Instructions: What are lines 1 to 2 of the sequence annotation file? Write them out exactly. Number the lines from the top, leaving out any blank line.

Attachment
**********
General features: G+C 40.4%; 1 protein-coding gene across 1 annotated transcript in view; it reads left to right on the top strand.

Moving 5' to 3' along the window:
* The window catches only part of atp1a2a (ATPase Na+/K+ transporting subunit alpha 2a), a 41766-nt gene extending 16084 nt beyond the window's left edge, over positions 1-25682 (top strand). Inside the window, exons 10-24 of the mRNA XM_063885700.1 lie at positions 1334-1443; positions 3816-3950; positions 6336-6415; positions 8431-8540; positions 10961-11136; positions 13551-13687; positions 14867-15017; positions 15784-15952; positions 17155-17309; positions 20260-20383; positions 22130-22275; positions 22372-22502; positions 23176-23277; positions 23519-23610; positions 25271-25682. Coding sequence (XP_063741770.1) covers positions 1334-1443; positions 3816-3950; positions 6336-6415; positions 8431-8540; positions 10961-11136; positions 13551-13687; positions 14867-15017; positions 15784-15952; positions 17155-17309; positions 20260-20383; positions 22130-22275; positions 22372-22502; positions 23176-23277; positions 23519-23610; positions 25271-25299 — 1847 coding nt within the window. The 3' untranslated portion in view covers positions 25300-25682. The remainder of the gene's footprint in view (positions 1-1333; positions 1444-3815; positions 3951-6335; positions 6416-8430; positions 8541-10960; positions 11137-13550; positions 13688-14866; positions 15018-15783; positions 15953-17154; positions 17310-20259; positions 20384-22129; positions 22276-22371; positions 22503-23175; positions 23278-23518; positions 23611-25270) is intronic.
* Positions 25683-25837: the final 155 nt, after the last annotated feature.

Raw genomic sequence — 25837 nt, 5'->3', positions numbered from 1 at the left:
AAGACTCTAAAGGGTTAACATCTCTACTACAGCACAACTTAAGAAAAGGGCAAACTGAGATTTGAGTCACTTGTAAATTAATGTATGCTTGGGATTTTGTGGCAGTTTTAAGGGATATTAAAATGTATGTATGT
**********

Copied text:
General features: G+C 40.4%; 1 protein-coding gene across 1 annotated transcript in view; it reads left to right on the top strand.

Moving 5' to 3' along the window: